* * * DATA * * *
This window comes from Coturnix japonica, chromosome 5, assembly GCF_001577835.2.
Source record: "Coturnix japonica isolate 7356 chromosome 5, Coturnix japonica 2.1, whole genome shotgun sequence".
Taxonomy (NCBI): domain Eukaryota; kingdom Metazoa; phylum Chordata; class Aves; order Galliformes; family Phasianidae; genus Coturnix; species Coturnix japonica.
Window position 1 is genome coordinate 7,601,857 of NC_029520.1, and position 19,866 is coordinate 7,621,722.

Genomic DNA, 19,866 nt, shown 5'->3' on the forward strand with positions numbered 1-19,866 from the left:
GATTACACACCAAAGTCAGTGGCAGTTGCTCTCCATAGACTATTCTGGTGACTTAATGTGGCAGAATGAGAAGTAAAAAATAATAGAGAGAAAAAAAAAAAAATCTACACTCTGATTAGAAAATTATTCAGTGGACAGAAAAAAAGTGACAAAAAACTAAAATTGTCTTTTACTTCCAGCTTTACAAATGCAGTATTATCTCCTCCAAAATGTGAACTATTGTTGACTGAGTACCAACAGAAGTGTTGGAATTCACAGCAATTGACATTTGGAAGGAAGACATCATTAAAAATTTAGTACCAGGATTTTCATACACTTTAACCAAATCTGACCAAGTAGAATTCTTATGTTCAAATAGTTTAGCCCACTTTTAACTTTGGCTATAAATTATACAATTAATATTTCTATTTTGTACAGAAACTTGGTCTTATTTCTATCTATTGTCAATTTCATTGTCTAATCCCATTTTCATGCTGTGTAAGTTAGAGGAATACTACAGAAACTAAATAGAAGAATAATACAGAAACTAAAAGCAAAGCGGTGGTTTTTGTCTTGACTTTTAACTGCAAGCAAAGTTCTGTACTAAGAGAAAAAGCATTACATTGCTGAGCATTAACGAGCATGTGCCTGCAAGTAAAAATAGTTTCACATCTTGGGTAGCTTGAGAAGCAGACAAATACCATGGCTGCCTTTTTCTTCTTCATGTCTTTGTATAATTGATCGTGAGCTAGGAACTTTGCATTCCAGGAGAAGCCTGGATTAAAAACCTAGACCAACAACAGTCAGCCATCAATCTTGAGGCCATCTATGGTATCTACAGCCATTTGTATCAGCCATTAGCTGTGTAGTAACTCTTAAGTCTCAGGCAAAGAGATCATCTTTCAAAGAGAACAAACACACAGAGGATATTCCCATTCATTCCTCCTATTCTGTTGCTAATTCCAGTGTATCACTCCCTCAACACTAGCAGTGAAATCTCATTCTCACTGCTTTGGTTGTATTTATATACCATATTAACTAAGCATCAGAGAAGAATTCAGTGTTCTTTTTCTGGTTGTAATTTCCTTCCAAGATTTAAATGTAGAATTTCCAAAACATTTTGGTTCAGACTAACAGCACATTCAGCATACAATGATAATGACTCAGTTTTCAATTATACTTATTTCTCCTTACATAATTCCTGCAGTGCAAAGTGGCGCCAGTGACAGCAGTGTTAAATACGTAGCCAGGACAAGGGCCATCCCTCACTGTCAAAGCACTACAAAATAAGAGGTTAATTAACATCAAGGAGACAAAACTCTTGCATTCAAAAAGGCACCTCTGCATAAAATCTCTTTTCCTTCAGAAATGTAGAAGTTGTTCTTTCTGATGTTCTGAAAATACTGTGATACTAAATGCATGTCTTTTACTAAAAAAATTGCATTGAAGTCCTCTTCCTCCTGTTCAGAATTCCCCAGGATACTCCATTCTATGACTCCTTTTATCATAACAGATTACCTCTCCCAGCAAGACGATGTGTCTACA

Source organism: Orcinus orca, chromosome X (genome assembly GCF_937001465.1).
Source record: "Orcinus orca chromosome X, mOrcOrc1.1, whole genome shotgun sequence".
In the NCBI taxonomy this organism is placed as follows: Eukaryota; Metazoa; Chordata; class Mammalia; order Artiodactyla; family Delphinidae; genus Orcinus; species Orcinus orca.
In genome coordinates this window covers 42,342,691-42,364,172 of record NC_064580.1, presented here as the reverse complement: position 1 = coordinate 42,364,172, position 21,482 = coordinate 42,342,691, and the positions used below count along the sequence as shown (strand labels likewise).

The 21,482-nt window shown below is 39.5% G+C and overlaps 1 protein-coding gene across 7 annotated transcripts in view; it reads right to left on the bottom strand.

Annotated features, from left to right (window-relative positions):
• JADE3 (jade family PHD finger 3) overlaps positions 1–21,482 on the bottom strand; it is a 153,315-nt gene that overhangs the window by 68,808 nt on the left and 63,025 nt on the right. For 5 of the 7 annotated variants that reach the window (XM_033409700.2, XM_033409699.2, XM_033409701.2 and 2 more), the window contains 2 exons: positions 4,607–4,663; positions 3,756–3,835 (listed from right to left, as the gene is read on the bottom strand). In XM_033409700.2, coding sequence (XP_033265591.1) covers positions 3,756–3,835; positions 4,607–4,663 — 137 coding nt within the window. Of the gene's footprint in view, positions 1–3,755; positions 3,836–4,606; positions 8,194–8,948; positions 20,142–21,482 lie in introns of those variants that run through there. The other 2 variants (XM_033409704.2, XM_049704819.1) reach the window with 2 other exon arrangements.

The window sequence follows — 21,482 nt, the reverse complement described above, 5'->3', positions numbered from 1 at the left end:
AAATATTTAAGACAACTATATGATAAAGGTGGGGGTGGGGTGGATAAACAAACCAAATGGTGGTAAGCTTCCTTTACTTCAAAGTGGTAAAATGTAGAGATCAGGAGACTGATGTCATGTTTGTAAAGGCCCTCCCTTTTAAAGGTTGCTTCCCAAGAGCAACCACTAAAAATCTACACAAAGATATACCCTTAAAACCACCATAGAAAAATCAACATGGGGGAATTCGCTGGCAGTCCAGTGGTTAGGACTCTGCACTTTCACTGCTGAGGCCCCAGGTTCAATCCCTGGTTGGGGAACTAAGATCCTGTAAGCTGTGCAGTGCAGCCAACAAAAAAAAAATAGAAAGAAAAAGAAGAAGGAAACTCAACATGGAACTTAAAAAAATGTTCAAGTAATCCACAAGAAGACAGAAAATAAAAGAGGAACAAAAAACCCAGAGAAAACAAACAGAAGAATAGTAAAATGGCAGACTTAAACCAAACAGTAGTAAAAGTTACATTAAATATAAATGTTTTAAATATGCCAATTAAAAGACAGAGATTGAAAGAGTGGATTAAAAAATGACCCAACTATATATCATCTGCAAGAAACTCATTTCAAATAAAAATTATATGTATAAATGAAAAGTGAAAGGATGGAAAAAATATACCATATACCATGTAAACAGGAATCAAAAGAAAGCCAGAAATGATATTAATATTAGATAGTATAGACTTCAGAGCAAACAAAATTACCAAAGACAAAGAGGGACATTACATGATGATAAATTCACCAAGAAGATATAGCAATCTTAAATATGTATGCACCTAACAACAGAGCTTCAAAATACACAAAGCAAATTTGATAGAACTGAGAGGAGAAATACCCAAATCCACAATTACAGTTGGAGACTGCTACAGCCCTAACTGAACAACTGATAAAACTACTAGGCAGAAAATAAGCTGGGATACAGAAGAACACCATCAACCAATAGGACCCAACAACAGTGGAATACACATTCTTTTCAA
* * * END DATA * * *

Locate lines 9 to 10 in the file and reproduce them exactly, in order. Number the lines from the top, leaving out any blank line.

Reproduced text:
In the NCBI taxonomy this organism is placed as follows: Eukaryota; Metazoa; Chordata; class Mammalia; order Artiodactyla; family Delphinidae; genus Orcinus; species Orcinus orca.
In genome coordinates this window covers 42,342,691-42,364,172 of record NC_064580.1, presented here as the reverse complement: position 1 = coordinate 42,364,172, position 21,482 = coordinate 42,342,691, and the positions used below count along the sequence as shown (strand labels likewise).